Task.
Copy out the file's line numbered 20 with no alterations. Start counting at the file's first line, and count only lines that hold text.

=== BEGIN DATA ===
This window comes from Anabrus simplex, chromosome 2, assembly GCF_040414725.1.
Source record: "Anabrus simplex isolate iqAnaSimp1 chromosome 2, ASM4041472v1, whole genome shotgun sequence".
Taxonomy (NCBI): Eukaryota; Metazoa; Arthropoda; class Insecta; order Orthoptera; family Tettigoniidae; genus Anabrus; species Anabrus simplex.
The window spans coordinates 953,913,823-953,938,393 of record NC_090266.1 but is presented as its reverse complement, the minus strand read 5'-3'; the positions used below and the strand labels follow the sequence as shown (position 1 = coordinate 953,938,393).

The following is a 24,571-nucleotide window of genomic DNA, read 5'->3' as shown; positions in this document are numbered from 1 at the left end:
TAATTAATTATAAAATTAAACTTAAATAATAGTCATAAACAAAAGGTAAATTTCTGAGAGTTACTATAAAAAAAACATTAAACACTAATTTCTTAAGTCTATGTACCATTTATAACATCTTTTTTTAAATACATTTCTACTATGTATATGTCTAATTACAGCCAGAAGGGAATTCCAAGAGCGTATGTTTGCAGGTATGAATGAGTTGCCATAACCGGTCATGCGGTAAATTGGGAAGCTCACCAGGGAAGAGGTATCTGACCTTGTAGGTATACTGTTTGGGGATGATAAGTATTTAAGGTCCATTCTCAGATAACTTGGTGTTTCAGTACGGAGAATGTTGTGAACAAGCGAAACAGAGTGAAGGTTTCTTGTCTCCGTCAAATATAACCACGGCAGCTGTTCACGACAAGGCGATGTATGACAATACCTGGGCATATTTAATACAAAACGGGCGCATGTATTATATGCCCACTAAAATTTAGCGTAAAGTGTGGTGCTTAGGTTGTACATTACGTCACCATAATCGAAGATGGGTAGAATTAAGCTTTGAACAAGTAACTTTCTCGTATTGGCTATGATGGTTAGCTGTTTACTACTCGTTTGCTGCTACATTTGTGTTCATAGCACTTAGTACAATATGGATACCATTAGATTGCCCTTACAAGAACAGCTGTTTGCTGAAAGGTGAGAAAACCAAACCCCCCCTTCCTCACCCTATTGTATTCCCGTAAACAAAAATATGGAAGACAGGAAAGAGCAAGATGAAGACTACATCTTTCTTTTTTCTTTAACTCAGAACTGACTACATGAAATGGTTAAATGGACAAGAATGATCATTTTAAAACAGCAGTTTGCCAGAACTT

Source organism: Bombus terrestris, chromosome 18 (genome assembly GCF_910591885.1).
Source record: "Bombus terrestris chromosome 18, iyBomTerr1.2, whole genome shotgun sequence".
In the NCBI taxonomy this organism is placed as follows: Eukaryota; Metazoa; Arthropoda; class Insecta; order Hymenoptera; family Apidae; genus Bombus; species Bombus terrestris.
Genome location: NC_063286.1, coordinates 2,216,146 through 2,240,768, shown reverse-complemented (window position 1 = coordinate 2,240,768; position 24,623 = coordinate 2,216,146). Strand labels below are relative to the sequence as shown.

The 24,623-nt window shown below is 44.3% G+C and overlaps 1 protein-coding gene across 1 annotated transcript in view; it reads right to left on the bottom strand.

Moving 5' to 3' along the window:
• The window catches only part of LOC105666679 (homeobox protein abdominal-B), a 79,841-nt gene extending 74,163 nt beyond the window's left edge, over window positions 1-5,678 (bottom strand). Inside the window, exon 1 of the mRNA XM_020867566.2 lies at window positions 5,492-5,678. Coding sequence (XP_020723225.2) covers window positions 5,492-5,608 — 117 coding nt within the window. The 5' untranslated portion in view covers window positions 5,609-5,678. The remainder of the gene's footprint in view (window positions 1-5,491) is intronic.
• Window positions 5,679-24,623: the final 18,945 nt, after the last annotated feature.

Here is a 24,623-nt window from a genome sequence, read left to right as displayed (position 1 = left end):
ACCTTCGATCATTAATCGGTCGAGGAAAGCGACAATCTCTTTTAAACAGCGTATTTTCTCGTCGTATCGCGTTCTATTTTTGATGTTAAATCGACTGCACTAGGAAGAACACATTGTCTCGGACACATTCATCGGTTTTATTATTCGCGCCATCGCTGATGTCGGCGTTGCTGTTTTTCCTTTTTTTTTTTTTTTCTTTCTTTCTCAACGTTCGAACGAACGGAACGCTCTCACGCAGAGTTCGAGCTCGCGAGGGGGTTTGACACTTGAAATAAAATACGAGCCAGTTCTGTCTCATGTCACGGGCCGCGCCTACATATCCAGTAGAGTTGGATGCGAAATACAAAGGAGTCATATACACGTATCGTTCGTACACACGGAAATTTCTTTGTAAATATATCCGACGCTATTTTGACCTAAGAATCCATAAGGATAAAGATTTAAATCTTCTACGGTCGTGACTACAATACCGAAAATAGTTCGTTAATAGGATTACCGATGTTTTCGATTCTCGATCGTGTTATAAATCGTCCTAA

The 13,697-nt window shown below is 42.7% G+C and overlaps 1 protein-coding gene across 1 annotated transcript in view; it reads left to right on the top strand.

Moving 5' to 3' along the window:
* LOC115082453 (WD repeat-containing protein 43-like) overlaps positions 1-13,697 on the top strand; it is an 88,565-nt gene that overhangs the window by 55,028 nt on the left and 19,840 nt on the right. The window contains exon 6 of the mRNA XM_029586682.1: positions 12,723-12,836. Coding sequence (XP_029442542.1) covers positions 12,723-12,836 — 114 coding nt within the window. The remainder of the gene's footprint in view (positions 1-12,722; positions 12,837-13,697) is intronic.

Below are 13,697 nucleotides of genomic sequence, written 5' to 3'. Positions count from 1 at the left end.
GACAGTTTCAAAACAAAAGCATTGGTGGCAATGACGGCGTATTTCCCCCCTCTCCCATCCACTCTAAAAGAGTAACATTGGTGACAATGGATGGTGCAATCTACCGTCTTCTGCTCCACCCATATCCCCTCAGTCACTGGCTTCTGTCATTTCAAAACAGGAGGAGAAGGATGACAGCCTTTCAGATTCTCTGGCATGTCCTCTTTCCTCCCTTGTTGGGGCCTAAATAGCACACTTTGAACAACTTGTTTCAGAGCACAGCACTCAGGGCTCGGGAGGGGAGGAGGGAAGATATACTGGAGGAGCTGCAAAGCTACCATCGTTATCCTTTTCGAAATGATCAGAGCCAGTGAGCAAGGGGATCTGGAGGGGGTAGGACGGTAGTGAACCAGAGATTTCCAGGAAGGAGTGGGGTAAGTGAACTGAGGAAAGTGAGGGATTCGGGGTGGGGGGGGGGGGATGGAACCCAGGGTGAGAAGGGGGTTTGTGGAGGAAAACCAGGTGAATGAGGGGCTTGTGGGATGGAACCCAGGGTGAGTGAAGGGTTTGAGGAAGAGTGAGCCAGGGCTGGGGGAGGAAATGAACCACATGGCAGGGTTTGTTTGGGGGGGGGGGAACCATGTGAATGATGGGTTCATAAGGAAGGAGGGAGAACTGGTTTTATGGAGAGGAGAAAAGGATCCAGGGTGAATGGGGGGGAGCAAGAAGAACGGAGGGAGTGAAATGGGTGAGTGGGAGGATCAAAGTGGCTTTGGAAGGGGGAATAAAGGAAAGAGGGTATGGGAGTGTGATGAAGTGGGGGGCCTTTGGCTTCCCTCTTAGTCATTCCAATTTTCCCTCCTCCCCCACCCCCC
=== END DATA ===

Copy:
Below are 13,697 nucleotides of genomic sequence, written 5' to 3'. Positions count from 1 at the left end.